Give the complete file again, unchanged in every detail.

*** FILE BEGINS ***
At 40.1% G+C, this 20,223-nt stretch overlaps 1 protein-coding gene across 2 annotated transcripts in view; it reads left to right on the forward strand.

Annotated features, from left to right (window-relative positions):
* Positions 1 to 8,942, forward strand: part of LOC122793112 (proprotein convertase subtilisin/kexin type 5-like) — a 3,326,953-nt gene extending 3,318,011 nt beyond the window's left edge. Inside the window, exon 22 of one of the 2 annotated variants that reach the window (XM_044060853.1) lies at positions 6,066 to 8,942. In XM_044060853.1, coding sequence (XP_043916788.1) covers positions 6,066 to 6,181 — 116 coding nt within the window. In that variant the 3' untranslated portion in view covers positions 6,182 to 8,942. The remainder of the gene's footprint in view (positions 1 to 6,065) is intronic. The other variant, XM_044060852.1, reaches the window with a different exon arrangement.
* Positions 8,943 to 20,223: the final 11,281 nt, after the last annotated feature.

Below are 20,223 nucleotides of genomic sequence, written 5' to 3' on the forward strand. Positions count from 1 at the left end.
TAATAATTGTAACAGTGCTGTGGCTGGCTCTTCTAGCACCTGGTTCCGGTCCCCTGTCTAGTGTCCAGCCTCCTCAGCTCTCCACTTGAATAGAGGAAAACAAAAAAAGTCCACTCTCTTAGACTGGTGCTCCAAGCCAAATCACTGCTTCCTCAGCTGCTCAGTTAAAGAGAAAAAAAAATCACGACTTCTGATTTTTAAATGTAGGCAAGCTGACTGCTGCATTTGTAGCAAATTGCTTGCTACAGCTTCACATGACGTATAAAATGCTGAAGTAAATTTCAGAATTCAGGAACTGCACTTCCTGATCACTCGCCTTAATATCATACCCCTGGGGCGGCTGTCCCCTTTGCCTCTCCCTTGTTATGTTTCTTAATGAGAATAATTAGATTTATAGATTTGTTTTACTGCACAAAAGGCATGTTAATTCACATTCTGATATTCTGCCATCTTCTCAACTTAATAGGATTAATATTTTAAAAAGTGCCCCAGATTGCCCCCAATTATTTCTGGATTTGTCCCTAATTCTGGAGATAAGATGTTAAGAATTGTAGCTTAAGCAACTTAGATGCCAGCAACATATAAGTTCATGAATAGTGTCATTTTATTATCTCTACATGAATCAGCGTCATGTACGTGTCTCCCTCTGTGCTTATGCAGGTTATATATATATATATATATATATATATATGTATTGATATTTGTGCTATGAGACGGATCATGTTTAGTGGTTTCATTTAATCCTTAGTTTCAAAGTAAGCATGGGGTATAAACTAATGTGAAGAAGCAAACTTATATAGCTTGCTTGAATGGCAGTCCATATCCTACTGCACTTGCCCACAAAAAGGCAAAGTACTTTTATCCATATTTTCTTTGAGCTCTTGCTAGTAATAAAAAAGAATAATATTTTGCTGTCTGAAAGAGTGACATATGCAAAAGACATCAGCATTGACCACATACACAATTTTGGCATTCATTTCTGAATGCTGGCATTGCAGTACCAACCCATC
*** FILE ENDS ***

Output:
At 40.1% G+C, this 20,223-nt stretch overlaps 1 protein-coding gene across 2 annotated transcripts in view; it reads left to right on the forward strand.

Annotated features, from left to right (window-relative positions):
* Positions 1 to 8,942, forward strand: part of LOC122793112 (proprotein convertase subtilisin/kexin type 5-like) — a 3,326,953-nt gene extending 3,318,011 nt beyond the window's left edge. Inside the window, exon 22 of one of the 2 annotated variants that reach the window (XM_044060853.1) lies at positions 6,066 to 8,942. In XM_044060853.1, coding sequence (XP_043916788.1) covers positions 6,066 to 6,181 — 116 coding nt within the window. In that variant the 3' untranslated portion in view covers positions 6,182 to 8,942. The remainder of the gene's footprint in view (positions 1 to 6,065) is intronic. The other variant, XM_044060852.1, reaches the window with a different exon arrangement.
* Positions 8,943 to 20,223: the final 11,281 nt, after the last annotated feature.

Below are 20,223 nucleotides of genomic sequence, written 5' to 3' on the forward strand. Positions count from 1 at the left end.
TAATAATTGTAACAGTGCTGTGGCTGGCTCTTCTAGCACCTGGTTCCGGTCCCCTGTCTAGTGTCCAGCCTCCTCAGCTCTCCACTTGAATAGAGGAAAACAAAAAAAGTCCACTCTCTTAGACTGGTGCTCCAAGCCAAATCACTGCTTCCTCAGCTGCTCAGTTAAAGAGAAAAAAAAATCACGACTTCTGATTTTTAAATGTAGGCAAGCTGACTGCTGCATTTGTAGCAAATTGCTTGCTACAGCTTCACATGACGTATAAAATGCTGAAGTAAATTTCAGAATTCAGGAACTGCACTTCCTGATCACTCGCCTTAATATCATACCCCTGGGGCGGCTGTCCCCTTTGCCTCTCCCTTGTTATGTTTCTTAATGAGAATAATTAGATTTATAGATTTGTTTTACTGCACAAAAGGCATGTTAATTCACATTCTGATATTCTGCCATCTTCTCAACTTAATAGGATTAATATTTTAAAAAGTGCCCCAGATTGCCCCCAATTATTTCTGGATTTGTCCCTAATTCTGGAGATAAGATGTTAAGAATTGTAGCTTAAGCAACTTAGATGCCAGCAACATATAAGTTCATGAATAGTGTCATTTTATTATCTCTACATGAATCAGCGTCATGTACGTGTCTCCCTCTGTGCTTATGCAGGTTATATATATATATATATATATATATATATGTATTGATATTTGTGCTATGAGACGGATCATGTTTAGTGGTTTCATTTAATCCTTAGTTTCAAAGTAAGCATGGGGTATAAACTAATGTGAAGAAGCAAACTTATATAGCTTGCTTGAATGGCAGTCCATATCCTACTGCACTTGCCCACAAAAAGGCAAAGTACTTTTATCCATATTTTCTTTGAGCTCTTGCTAGTAATAAAAAAGAATAATATTTTGCTGTCTGAAAGAGTGACATATGCAAAAGACATCAGCATTGACCACATACACAATTTTGGCATTCATTTCTGAATGCTGGCATTGCAGTACCAACCCATC